As a woman, I have been told I want to and need to be pretty and sexy. And by golly, I’ve internalized that notion and maybe on some basic human level, I want to feel desirable to others. I’ve also internalized the societal concept of female beauty (which I really doubt has much to do with biology/basic humanity) and so, the closer I am in matching that ideal, the more attractive I feel. I don’t know that I’d say, for me, that feeling attractive is empowering. But feeling pretty makes me feel good and happy with myself. It’s certainly not the only thing that makes me feel good but it is a part of my self-esteem. Unfortunately, my physical appearance is probably a bigger part of my self-esteem than it should be, because physical appearance is crucial to a woman’s self-esteem as per patriarchy. And the reality is that I can put on makeup and a dress and look “nice” and feel good about myself but that I’m basing this sense of attractiveness off a straight, male’s definition of female beauty. The article on ravishly points out that the “male gaze” is based on patriarchy and is hetero-normative. And I say you’re goddamn right it is. But I mean, at this point in time do any of us, of any gender construct/non-construct or sexuality, really know what makes us feel attractive or to what genuinely turns us on? I mean, maybe to some extent. But I also know that my gender and sexual identities have been formed for me all of my life by the dominant culture, which is straight, white and male. I tend to doubt I have some biological predisposition to feel prettier when I wear eyeliner, mascara and a pushup bra. In fact, I’d guess if I were to travel back in time to the brink of human existence on earth, all done up with makeup and sleek clothing, I would terrify everyone I were to encounter. Suffice to say, I think modern female beauty standards are the direct result of patriarchy, homophobia and misogyny. But. But because of how I was raised and how I was socialized, making myself up this way does make me feel attractive and that does make me feel good. Do I dream of a day when women have less rigid and oppressive beauty and behavioral norms? Of course! But for now, this is what I have to work with and this is how I, as a straight white woman, cope with it. And as the Ravishly article points out how each woman copes (well they didn’t say “cope” but to me, that’s what it is) is going to depend on her race – and I’d add her sexuality and many other things based on her own unique set of experiences. And again, unless someone is deliberately and consistently hurting others, I’d say she’s just doing her best and if she is a feminist, she is an imperfect one which is perfectly fine. Because none of us are perfect at anything, feminism included.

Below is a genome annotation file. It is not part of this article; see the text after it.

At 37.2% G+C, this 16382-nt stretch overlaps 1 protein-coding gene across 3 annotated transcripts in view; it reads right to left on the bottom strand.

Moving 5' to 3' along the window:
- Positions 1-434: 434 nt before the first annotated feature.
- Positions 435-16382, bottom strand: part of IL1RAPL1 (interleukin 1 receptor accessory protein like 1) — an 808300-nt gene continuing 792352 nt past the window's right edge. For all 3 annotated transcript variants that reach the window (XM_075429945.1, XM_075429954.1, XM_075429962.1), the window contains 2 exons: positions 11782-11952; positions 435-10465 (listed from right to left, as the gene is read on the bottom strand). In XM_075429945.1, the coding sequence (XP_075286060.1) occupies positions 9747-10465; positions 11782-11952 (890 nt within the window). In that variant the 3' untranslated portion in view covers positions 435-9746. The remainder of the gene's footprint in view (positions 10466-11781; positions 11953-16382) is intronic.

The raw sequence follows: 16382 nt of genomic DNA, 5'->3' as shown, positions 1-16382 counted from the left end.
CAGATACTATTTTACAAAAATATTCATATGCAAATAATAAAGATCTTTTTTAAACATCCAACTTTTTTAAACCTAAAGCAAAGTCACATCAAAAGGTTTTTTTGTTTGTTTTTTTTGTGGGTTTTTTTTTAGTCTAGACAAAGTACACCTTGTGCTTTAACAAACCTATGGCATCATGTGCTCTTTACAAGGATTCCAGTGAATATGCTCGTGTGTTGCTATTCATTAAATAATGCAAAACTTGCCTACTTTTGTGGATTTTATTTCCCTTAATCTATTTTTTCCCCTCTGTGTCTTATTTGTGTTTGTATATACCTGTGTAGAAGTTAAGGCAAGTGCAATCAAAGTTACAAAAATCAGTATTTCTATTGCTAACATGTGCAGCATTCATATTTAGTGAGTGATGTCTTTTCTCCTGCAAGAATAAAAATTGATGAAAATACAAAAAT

And this is where I think dialogue is so important. Because as the Ravishly article illuminates on the one hand, you have women saying that every sexual act based on standard gender norms is for and by the male gaze and therefore perpetuates patriarchy and on the other hand, you have women asserting that saying something is based on the male gaze is actually what perpetuates patriarchy. But I think these two sides can meet halfway and that both have truth. Like I said, because of marketing and misogyny, it’s unlikely that anyone truly knows what sexy is. The mainstream beauty and sexual ideals are racist, sexist and hetero-normative but we all were brought up with them, so regardless of gender or sexual orientation, they influence us. And that makes sense. We’re influenced by these ideals because we’re human and we’re not perfect. It’s how things are right now in this moment. That is not to say we can’t change them. But. Change takes time and in the mean time, we have to cope to live and survive and thrive and however we need to do that, so long as we’re not hurting others, is okay. And really, as white women, we need to recognize that not all of our notions of feminism aren’t going to apply to women of color and vice versa. And that is okay and to be expected given the historical context of not just misogyny but also white supremacy.

So have dialogue. Know that coming from two different perspectives doesn’t necessarily mean one of you is right and the other wrong. You might just be coming from two different places. And as idealistically rosy as this may sound, I think we need each other in this quest for justice*. And that means listening to each other and for white women to make room for women of color and not talk over them or tell them they’re wrong. We need to recognize the racial dynamics that will come up in feminism. We need to recognize how our own privilege and racism impacts the way we hear and see women of color.

*The author of the Ravishly article says that white feminism is about equality and for women of color it’s about justice. I agree with this but I also think the quest for justice is something we, as white women, could benefit from. I mean, we’ve striven for equality but when have we truly sought restitution for the centuries of misogyny that defined women as property? For the ongoing misogyny that perpetuates rape culture and domestic violence? These issues impact all women and unfortunately, impact women of color more severely. So white women’s quest for justice will look different than women of color’s quest for justice. The quest of women of color for justice will undoubtedly be more complicated and involve fighting more entrenched systems and many other things I can’t adequately speak to as a white woman. Still, there are plenty of things white women can and should seek restitution for and perhaps we should acknowledge women of color’s quest for justice and credit them as we make our own.